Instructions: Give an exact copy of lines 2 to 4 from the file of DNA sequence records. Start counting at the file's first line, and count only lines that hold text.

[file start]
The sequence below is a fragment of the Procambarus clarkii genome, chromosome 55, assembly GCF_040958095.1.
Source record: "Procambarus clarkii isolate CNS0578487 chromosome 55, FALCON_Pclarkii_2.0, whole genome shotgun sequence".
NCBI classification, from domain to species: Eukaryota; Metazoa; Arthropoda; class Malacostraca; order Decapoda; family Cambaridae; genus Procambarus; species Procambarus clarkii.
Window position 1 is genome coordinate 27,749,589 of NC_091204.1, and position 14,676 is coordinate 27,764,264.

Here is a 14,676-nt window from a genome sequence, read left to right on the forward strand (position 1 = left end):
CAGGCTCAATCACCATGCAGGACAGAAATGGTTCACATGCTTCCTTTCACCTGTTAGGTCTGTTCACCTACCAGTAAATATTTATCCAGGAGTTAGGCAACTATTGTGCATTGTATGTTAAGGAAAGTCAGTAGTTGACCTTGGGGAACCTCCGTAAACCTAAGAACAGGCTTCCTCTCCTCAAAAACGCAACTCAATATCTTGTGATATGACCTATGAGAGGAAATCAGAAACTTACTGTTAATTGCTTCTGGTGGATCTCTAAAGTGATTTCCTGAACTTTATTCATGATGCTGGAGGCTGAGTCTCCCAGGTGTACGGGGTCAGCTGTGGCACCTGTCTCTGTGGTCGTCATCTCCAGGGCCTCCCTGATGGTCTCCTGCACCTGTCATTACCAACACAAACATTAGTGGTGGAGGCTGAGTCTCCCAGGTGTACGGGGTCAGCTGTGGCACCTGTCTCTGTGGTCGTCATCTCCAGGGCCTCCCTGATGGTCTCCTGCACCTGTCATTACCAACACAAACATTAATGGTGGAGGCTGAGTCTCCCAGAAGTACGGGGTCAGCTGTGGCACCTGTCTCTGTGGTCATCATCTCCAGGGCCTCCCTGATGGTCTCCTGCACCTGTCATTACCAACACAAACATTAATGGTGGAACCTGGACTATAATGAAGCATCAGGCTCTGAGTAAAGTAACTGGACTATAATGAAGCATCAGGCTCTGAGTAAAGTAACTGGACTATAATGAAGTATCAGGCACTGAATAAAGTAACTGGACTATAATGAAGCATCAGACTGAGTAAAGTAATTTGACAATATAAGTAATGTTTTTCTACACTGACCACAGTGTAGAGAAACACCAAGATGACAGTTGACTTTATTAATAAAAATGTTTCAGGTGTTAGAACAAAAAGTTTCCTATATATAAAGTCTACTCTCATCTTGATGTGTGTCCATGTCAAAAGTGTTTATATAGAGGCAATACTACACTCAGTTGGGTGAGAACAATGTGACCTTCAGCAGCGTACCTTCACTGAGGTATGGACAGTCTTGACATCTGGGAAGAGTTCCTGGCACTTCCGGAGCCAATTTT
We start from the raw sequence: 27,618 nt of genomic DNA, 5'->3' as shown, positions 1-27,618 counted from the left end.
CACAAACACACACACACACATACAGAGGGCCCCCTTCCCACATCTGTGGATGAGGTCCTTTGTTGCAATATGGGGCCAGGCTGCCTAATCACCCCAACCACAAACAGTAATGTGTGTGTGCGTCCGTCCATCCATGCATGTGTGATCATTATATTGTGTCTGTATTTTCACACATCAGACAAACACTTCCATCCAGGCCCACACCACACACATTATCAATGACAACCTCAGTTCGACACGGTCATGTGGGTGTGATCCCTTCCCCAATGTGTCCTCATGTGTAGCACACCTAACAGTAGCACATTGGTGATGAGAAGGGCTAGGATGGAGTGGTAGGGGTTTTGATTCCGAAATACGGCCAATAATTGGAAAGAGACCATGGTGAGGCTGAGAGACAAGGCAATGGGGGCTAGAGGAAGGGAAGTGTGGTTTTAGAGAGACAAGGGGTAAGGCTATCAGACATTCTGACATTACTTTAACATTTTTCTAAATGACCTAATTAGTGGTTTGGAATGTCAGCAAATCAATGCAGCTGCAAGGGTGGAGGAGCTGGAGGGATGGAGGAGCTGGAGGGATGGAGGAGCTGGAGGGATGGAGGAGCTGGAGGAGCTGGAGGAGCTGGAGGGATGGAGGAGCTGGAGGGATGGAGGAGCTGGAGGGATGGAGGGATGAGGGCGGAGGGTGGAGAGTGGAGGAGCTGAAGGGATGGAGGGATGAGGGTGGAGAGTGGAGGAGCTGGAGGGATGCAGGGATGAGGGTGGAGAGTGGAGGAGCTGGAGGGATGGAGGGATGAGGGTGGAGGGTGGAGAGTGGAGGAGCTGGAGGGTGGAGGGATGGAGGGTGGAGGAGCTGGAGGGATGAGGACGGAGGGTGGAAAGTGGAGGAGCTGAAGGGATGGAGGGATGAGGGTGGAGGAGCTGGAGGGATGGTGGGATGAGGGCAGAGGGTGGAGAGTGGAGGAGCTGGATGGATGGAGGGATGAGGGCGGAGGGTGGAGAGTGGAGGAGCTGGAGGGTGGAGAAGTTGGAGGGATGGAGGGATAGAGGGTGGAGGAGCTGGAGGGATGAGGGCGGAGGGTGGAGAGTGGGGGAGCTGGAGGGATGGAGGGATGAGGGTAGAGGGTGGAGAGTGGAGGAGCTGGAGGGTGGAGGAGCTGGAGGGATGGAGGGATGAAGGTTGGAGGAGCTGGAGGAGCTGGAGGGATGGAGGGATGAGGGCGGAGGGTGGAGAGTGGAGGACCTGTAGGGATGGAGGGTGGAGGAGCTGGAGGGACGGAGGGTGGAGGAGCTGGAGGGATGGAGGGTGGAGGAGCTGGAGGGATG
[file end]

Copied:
Source record: "Procambarus clarkii isolate CNS0578487 chromosome 55, FALCON_Pclarkii_2.0, whole genome shotgun sequence".
NCBI classification, from domain to species: Eukaryota; Metazoa; Arthropoda; class Malacostraca; order Decapoda; family Cambaridae; genus Procambarus; species Procambarus clarkii.
Window position 1 is genome coordinate 27,749,589 of NC_091204.1, and position 14,676 is coordinate 27,764,264.